I suppose a good example would be the Courages. They're supposedly down on power, but were still able to lap relatively fast, and also maybe it accounts for the speed of the MG's, them being almost as fast a couple of years ago in the wet as the 900's
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Old 8 Jul 2003, 15:47 (Ref:655906)   #9
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Good points...

I hate to use Indy as an example, but the cars this year were within 3 m.p.h. of the track record with nearly 200 less horsepower when the records were set there...on a day when track condictions and wind were horrible...

That tells me that aero is a huge factor....

I think aero grip with less drag can make a big difference....

It will be interesting to see how it does ultimaely shake out next year...
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Old 8 Jul 2003, 17:51 (Ref:655993)   #10
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Didn't Jan Lammers and Wallace say they reduced the wing on the car quite a bit in order to keep the straight line speed up.

So in effect the cars were just as quick on the straights in 2003 but with even less downforce, and therefore less stable/safe, totally the opposite to what the 10% restrictor cut was supposed to achieve.

In 2004 the cars will have 10% power back and as the new regs cut overall downforce, the cars will presumably be running as much downforce as possible/maybe even more than in 2003, in order to be quick on the twisty sections. The 10% more power would mean no top speed problems on the straights.

With the new 2004 tunnels under the car it dosen't really matter how quick the cars are on the straight as the tunnels will keep the cars glued to the track. In the Group C days it was only when cars reached the 230MPH mark that they became unstable and liable to flip, even with tunnels.

With the chicnaes max speeds will only be around 205-210mph and the cars will be more concerned with generating as much downforce as possible to be quick throught the corners,as the extra power will overcome the extra drag created.

It could be argued the 2003 cars were the most dangerous in recent years will even less downforece/stability, yet the same straightline speed.

Thank God the ACO/FIA hae now realised cutting power is not the answer to slower and safer cars.

Last edited by JAG; 8 Jul 2003 at 17:59.
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Old 8 Jul 2003, 23:04 (Ref:656277)   #11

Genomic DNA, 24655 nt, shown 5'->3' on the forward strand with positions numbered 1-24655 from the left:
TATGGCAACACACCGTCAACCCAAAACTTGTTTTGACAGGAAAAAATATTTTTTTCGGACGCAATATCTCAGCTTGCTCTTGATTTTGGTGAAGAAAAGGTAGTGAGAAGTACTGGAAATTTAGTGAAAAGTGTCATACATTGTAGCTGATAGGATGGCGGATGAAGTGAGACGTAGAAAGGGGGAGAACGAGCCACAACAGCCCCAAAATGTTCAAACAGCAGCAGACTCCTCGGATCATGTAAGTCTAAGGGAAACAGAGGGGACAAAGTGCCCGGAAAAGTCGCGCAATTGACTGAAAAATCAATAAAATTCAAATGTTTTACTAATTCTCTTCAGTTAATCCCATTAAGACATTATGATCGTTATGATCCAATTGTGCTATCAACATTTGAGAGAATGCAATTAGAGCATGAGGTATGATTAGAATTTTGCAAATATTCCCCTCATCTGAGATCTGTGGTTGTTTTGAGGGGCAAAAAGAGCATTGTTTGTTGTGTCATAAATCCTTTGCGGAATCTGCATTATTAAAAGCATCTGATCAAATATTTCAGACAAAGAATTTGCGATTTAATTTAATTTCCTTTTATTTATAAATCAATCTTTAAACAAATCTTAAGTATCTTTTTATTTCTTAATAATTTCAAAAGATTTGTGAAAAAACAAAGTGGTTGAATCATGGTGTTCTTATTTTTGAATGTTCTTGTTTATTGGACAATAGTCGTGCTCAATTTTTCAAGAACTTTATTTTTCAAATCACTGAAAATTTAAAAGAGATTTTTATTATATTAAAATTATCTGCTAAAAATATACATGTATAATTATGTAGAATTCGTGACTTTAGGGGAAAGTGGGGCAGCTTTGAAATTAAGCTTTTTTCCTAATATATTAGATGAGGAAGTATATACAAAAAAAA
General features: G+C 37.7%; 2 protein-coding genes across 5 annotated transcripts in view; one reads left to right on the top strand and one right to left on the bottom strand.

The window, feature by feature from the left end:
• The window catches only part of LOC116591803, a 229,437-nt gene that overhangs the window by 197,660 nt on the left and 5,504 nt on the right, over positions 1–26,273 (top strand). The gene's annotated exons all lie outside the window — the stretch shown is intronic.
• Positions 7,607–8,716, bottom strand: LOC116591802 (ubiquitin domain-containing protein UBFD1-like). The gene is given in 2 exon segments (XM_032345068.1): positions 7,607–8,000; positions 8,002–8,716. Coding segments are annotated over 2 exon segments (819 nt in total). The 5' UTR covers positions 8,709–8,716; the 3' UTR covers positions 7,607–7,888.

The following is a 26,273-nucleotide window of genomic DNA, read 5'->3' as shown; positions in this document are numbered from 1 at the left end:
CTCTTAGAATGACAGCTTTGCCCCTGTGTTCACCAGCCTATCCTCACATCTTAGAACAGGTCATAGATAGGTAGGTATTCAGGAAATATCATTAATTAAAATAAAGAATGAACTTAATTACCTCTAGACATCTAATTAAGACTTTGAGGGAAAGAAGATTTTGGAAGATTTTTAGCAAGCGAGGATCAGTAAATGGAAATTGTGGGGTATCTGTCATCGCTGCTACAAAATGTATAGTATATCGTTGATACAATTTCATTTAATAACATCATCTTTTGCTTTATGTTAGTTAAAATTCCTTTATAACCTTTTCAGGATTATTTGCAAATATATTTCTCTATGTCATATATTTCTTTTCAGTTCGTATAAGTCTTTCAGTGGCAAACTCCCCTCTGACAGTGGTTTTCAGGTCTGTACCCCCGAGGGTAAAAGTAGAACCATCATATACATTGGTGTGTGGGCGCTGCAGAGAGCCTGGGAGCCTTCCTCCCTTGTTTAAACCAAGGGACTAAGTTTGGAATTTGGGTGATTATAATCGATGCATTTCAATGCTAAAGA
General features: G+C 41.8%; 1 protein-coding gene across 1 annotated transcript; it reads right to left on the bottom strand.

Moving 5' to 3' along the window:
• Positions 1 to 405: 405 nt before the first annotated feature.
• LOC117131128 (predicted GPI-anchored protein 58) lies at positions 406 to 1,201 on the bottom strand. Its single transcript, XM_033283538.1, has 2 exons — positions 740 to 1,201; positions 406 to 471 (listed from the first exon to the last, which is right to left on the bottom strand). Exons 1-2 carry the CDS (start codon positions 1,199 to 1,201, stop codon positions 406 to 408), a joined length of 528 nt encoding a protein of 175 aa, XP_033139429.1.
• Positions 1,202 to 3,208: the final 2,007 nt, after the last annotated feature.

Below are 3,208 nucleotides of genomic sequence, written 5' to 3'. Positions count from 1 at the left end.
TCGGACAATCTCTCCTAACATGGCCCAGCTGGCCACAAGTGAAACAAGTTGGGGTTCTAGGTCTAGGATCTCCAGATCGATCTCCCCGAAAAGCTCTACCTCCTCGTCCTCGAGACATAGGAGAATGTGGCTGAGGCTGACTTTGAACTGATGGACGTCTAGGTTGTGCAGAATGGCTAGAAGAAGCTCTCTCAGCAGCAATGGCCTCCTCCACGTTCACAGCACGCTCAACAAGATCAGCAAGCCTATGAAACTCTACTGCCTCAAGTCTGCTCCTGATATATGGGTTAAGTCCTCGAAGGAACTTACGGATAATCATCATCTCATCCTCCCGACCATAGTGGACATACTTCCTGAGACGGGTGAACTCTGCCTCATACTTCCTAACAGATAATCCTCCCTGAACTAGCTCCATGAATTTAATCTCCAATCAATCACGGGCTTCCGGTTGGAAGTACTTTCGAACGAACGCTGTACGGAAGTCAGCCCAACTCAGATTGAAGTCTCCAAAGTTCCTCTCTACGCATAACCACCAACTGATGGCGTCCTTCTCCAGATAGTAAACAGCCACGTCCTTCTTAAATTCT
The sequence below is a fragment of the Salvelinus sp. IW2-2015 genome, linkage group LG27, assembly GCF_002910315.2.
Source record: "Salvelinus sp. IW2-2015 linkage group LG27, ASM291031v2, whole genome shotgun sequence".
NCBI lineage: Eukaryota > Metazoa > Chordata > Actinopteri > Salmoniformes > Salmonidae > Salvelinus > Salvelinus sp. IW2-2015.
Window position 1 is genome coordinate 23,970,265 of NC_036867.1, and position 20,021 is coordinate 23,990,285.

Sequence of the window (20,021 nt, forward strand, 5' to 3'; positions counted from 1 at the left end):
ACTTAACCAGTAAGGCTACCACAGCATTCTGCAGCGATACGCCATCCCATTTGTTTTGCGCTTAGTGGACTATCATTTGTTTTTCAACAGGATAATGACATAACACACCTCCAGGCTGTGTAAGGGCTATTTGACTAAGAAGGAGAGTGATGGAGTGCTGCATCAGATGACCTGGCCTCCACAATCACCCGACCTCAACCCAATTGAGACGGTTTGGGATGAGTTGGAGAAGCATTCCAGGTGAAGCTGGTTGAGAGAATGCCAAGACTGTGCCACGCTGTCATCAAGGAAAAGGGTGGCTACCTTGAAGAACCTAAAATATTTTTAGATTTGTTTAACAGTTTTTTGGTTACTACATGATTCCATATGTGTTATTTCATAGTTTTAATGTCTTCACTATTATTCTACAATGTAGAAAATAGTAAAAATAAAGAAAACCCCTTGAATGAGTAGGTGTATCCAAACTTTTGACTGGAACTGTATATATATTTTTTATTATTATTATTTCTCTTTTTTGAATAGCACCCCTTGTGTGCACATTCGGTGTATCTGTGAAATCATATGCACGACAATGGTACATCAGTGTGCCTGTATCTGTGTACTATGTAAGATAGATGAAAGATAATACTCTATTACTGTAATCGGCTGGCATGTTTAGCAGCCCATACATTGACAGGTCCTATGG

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There's lots of talk about the '04 tunnels and understand, they are written into the rules to be pretty inefficient. Hence even with the tunnels the ACO was shooting for a downforce reduction compared to current.
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Old 8 Jul 2003, 23:06 (Ref:656280)   #12
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That's the way I understood it as well....

I think that grip will come from other aero elements that will compensate....
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Old 8 Jul 2003, 23:17 (Ref:656290)   #13
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pirenzo should be qualifying in the top 5 on the gridpirenzo should be qualifying in the top 5 on the gridpirenzo should be qualifying in the top 5 on the grid
Presumably the long tunnels don't grip much, but what grip they do provide is spread over a wider area, making the cars more stable.
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Old 9 Jul 2003, 00:00 (Ref:656344)   #14
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Actually, pirenzo, long tunnels (full length) work very well - better in practice than any flat-bottomed configuration as they have fewer air migration issues to contend with. Furthermore, tunnels are inherently insensitive to pitch variations, and lose overall grip linearly as ride height increases. That makes them very predictable and tunable.
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Old 9 Jul 2003, 03:05 (Ref:656431)   #15
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But the '04 tunnels aren't what one would describe as 'long' as they begin forward of the rear wheel centerline (not much forward--current diffuser kicks up at wheel centerline). They aren't the full length type seen on past GTP/Group C.